We went to the Main Boulevard and MM Alam Road in Lahore which is a happening part of the town where you have cafes, restaurants, shops, etc. There is apparently only one restaurant in the whole of Lahore, on MM Alam road where one could find vegetarian food. It’s called Bombay Chowpatty. We headed there. The owner was genuinely happy when he learnt that we were from India and he treated us very well. I loved being at MM Alam road which is very classy. It transports you to Europe immediately. The layout is very western.
After MM Alam, we went to Liberty which is the biggest market in Lahore. It reminded me a lot of Connaught Place (CP) in Delhi as Liberty’s layout was circular just like CP. It is well laid out and comparatively less crowded. We went there to pick up lawn fabrics which are very popular in India. There were these huge three storey buildings stocking lawn fabrics of different varieties and brands. One could shop to their heart’s content here.
I heard a lot of people say that Lahore and Delhi are similar just like how Karachi and Bombay are. The roads in Lahore made me think otherwise. To be fair, I had a preconceived notion about the roads being congested but I was astounded to see that Lahore had so many underpasses to ease traffic, unlike Delhi. My opinions underwent a huge transition. This was not the Lahore I had imagined prior to my visit.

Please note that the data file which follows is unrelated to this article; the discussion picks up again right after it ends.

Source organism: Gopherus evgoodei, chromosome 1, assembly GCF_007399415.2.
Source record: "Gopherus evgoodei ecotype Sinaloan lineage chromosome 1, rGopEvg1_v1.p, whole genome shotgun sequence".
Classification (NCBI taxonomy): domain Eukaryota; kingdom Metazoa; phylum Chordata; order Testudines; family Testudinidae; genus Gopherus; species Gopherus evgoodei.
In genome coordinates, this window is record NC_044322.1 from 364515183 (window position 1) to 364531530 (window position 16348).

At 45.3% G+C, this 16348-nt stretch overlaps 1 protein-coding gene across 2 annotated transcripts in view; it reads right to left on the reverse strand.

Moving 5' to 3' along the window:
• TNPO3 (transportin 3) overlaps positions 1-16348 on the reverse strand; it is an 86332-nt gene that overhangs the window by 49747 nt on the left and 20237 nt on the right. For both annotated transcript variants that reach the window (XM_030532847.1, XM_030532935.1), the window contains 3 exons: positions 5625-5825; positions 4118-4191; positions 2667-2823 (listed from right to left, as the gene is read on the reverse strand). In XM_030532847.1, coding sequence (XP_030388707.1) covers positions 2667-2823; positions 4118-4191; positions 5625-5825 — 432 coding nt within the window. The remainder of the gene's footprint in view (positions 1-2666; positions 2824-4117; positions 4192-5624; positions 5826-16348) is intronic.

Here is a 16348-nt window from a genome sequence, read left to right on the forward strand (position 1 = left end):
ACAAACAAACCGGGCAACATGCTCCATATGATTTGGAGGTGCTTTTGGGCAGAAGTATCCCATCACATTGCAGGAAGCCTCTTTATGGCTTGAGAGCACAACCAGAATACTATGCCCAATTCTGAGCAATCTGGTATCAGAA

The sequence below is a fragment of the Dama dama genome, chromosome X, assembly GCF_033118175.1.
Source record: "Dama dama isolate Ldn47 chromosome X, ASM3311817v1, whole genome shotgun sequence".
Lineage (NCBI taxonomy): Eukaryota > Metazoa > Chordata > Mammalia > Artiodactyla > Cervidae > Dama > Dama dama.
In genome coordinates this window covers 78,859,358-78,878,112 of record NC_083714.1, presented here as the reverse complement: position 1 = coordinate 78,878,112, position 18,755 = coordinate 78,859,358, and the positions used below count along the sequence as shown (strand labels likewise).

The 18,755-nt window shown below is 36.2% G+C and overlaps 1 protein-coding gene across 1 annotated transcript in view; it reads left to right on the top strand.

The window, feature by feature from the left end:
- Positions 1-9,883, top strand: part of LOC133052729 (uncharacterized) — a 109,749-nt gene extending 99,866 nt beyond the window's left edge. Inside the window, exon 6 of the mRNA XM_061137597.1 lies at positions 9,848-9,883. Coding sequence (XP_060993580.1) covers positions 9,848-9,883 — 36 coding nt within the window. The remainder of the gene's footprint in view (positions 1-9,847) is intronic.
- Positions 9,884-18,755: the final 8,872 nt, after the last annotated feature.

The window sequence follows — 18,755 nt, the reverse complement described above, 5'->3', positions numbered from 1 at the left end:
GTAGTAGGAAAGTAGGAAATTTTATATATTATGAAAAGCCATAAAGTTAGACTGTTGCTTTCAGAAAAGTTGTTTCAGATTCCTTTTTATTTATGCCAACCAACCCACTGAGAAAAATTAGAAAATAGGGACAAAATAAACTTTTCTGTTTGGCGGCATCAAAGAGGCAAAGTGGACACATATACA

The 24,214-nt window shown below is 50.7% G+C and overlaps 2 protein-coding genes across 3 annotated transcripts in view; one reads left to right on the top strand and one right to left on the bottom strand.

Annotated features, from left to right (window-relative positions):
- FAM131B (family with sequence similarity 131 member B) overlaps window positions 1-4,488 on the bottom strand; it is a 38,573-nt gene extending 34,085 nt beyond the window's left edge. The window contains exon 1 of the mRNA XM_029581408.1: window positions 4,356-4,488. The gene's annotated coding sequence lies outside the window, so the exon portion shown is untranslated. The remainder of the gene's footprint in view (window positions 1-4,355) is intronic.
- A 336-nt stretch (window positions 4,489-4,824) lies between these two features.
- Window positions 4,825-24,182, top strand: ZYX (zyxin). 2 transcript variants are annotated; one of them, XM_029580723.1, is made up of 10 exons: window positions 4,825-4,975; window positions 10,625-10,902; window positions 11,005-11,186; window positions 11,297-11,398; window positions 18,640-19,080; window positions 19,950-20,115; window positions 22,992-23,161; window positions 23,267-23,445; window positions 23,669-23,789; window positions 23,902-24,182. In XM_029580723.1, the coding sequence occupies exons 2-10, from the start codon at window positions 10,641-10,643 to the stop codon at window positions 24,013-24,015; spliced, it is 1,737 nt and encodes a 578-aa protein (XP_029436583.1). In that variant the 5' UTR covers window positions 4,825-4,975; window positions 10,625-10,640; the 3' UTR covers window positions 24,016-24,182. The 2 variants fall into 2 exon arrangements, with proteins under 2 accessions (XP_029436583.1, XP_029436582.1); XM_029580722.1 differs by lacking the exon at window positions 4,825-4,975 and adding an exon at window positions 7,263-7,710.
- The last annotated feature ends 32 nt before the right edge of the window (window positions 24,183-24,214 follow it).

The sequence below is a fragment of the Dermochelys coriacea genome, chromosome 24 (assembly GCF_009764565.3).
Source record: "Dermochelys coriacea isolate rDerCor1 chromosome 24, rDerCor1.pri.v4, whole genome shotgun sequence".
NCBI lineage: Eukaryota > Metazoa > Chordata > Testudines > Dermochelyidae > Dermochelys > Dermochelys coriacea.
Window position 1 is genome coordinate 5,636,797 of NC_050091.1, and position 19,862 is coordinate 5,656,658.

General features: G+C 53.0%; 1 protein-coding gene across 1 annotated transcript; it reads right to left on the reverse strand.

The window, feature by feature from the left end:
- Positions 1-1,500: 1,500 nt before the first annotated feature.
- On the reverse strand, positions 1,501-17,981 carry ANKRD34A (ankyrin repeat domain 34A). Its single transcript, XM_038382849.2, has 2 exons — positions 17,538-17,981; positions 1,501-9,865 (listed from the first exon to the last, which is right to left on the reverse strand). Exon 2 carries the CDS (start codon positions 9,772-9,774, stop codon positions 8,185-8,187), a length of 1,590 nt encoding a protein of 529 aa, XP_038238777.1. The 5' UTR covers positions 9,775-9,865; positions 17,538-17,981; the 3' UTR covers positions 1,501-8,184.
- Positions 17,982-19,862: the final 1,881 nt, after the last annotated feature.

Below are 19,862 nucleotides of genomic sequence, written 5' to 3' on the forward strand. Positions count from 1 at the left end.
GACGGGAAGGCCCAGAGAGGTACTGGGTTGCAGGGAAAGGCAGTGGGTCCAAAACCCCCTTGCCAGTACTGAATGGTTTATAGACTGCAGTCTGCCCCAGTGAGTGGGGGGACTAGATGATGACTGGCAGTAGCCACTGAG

We visited Anarkali bazaar which is a wholesale market in the old city. As the legend goes, Anarkali was the woman who was buried alive here for falling in love with Emperor Jahangir on the orders of his father, Emperor Akbar. This is said to be one of the oldest surviving markets of Asia. This was more like a wholesale market.
We visited my mother’s ex-colleague’s house. His daughter was the same age as me. We both got talking and we discussed general things like school, friends, hobbies, etc. The first question she asked me was, “Islam ke baare mein kuchh jaante ho?” (Do you know anything about Islam?) She then, started explaining about Islam, its ideas and practices. She expressed genuine inquisitiveness about Hinduism. She asked me various questions our holy book our practices, rituals etc. I told her about the Bhagwad Gita. She then, asked me how often I visited a temple. I told her that I didn’t savour the idea of going to a temple but often accompanied when my parents paid a visit there. She giggled. What I observed during my time in Lahore was that people are genuinely curious to learn about other faiths and exhibit and acceptance of diversity.